Step 6: Trace Around Template

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Smoothing the template and sunshade flat, outline the edges with a marker.

Step 7: Trim Sunshade

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Trim along the lines to get rid of excess material. Scissors worked fine on this sunshade.

Step 8: Try It Out

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Check the fit. The template should get you close, I didn't have to do any additional trimming. If it can't be smoothed against the inside of your windshield and still wants to buckle, take the sunshade out, trim a little from the edge, and try again. Don't get aggressive on the trimming, if you remove too much a gap will be left for the sun, so take it slow and easy.

Now you should have a sunshade that: fits your vehicle, requires less wrestling, and does a better job of keeping the sun out. Enjoy!

Comments

Buxton56 (author)2016-04-17

I also made one for my back window. My car has a hard top that I have to take off and store if I want to use my convertible top and the shape of the back window is different on both tops so I had to make 2. Sorry I didn't take pictures but you do the same as for the front. Thanks for a cool idea.

dixonge made it! (author)2015-07-15

Still quite useful after all these years! Even though I bought enough painter's tape and masking paper to make templates for like 15 cars, my total cost was under $10. Thanks!

3366carlos (author)2014-05-24

very nice, i would duct tape around the edges for longer lasting.

notalis1970 (author)2011-12-04

This would be a nice gift for my 19 year old daughter, the girl who has it all. But if I want to decorate it what would be the best medium? I'm afraid paint markers would chip after folding. i think she'd like some metal band logo or maybe a big "bazinga!" from Big Bang Theory on it...what do you suggest?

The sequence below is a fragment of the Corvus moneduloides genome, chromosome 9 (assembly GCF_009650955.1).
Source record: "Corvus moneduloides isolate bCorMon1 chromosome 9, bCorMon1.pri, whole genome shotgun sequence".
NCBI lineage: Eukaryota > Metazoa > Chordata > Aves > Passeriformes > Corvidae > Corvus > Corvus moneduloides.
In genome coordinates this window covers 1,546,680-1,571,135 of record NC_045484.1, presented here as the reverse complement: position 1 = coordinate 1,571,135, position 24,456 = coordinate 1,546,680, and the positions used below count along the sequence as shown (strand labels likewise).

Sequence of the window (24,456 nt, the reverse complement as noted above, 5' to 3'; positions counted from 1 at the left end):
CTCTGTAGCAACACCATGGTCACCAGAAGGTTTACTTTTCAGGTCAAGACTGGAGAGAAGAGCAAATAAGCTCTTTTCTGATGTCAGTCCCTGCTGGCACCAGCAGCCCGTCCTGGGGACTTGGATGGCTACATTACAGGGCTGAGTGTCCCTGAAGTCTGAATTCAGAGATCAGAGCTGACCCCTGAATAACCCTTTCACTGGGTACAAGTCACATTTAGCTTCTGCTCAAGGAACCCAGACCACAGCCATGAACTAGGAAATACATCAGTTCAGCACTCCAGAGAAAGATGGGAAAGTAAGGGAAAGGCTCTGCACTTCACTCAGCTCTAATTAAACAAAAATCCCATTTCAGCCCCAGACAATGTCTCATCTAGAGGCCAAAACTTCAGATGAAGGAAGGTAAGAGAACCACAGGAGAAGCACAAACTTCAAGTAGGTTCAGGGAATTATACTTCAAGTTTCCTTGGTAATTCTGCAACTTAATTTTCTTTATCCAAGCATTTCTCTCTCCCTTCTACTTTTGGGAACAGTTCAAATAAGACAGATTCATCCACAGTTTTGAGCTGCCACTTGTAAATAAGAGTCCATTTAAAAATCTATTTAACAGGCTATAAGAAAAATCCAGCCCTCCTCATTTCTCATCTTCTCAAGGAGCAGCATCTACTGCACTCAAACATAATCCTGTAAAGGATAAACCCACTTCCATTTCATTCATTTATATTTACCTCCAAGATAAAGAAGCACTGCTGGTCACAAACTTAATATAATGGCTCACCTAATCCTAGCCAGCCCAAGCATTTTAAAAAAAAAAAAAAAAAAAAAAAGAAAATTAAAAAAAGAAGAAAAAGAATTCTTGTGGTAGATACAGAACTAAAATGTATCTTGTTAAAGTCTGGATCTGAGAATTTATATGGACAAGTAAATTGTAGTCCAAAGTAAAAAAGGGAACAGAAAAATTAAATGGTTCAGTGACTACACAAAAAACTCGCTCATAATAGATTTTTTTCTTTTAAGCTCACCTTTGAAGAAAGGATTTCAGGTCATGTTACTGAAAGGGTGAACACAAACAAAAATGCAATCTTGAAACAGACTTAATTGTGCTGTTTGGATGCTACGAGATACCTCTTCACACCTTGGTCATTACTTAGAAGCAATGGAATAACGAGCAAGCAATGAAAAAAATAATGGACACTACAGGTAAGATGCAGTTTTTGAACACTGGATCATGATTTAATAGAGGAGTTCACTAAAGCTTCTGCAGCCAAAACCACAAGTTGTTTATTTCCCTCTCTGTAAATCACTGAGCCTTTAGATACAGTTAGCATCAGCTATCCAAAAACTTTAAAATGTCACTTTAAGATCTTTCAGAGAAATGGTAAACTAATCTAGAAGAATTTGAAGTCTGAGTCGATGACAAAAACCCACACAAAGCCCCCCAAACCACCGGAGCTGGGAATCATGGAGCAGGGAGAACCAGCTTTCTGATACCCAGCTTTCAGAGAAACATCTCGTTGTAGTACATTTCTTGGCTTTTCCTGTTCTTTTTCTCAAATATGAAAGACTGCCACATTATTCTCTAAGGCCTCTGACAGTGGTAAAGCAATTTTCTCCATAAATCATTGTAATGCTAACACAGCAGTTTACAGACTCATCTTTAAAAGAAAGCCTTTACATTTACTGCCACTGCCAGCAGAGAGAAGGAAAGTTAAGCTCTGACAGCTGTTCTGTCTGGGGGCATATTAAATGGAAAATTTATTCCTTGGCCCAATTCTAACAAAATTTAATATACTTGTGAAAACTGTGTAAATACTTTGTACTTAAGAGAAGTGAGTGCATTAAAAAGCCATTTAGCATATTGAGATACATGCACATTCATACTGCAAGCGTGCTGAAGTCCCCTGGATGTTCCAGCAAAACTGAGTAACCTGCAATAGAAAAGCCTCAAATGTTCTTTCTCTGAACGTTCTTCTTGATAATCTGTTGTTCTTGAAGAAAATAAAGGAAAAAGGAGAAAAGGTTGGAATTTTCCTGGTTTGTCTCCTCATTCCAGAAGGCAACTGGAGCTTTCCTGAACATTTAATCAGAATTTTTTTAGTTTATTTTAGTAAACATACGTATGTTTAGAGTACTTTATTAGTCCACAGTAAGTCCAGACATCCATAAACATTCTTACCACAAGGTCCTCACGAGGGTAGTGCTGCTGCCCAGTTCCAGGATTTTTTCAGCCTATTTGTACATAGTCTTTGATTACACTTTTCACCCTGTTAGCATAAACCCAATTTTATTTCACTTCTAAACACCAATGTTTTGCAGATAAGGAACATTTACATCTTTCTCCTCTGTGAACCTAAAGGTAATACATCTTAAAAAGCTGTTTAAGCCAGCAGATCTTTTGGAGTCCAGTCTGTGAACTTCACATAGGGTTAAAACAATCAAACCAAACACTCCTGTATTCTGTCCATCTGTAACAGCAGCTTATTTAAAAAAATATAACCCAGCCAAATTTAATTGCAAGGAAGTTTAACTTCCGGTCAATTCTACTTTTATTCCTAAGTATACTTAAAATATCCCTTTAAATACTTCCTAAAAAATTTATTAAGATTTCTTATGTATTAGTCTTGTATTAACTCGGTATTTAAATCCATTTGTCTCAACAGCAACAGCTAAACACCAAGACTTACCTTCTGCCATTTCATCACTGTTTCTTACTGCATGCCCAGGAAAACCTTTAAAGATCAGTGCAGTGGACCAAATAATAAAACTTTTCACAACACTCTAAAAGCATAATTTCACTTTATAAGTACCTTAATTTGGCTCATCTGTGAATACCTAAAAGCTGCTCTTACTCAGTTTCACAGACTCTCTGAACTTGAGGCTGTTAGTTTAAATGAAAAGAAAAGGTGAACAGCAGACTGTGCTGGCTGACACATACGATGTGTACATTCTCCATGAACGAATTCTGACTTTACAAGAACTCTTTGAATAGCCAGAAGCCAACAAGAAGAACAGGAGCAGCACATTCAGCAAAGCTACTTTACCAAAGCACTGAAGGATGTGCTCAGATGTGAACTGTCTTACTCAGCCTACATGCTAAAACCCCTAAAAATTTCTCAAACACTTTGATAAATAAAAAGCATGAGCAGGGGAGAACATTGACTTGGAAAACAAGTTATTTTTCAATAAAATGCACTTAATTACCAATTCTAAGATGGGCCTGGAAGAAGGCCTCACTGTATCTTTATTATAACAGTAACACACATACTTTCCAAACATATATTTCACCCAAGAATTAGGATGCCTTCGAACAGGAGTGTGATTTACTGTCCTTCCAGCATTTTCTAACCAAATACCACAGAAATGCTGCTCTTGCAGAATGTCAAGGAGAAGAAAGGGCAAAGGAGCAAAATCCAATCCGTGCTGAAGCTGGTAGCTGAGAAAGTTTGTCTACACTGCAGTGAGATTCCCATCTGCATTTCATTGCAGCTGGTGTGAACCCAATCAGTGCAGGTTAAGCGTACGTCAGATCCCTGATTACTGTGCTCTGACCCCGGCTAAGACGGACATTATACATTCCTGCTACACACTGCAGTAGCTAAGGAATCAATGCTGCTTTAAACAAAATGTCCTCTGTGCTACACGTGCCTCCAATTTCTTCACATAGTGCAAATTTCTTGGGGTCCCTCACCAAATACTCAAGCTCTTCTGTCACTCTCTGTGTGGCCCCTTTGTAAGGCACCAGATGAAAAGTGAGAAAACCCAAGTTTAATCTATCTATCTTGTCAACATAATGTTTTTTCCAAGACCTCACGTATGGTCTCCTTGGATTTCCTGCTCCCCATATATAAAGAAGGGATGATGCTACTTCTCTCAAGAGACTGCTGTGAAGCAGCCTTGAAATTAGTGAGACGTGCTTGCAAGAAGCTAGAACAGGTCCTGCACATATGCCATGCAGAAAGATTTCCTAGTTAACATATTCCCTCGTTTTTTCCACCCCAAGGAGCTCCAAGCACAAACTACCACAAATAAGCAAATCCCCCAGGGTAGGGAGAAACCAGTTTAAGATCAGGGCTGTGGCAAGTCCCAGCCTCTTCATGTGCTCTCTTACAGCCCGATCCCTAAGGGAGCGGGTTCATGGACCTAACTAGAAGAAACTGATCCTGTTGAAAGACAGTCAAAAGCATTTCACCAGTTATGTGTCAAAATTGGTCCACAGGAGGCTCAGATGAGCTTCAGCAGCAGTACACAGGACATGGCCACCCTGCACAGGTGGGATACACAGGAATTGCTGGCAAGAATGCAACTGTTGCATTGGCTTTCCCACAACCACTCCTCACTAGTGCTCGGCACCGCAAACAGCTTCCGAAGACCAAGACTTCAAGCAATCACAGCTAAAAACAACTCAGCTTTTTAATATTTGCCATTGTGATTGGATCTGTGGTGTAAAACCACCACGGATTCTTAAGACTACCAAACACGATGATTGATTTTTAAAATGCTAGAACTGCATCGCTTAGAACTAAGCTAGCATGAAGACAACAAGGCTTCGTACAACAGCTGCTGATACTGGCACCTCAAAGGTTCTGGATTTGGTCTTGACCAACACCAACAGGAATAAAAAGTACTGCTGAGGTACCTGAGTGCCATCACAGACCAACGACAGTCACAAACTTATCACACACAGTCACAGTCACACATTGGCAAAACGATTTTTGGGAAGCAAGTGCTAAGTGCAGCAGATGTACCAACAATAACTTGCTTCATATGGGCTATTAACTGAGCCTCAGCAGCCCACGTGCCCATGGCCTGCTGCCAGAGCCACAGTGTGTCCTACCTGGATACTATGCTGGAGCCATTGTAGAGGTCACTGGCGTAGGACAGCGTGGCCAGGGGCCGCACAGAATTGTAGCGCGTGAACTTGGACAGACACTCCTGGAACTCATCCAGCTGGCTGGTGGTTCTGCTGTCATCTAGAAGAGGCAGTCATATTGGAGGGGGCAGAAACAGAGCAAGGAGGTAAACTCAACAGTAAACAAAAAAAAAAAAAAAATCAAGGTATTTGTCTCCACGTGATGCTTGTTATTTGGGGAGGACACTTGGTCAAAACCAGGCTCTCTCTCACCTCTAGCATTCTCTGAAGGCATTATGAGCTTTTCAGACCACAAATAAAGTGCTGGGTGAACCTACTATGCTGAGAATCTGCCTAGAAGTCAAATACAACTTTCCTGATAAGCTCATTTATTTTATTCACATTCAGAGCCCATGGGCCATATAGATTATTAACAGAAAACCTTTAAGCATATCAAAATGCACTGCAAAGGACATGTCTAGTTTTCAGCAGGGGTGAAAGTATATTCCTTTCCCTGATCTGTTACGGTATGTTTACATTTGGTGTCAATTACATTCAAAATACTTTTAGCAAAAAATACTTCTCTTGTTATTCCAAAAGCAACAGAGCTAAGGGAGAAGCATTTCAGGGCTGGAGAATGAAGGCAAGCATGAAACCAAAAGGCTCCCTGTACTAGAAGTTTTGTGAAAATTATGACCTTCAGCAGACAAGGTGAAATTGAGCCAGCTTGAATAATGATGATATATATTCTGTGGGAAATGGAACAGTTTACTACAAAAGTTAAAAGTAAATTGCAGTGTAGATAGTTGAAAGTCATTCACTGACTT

I would suggest markers such as the various colored Sharpie Markers. They are permanent, wont flake off, come in many colors, and would look great on the mylar.

PAWZ (author)Sooner Aviator2013-08-06

Sharpie ink won't be permanent on this material. I have tried using it for a fancy dress costume, and the ink barely adheres to the material and just smears if touched anyway.

profpat (author)2011-12-08

nice one,

you may also use soft pvc roof insulation sheets, the one with aluminum foil at one side, these comes in many thickness, just buy a 1.5 meter length from your nearest hardware and cut to your size.

Sooner Aviator (author)2011-12-05

For a final touch you could sew a piece of fabric the finish the edge like the original, should be pretty easy with a sewing machine.

DonaldChapman (author)2011-12-04

Do you have to add anything to the cut edging like a hem so it doesn't fray or get pieces of the sunshade get all over the car?

Thanks in advance for your response. I will be making one of these very soon.

ahremsee (author)2008-07-14

All someone needs to do is add eyes to this and you have your own Disney Pixar Car! Kachow!

sdallesasse (author)2008-07-13

Too, cool. I'll have to try it.

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Bio: My name is Carl, I'm an engineer. I like to build things and solve problems. I like learning how other people build things and ... More »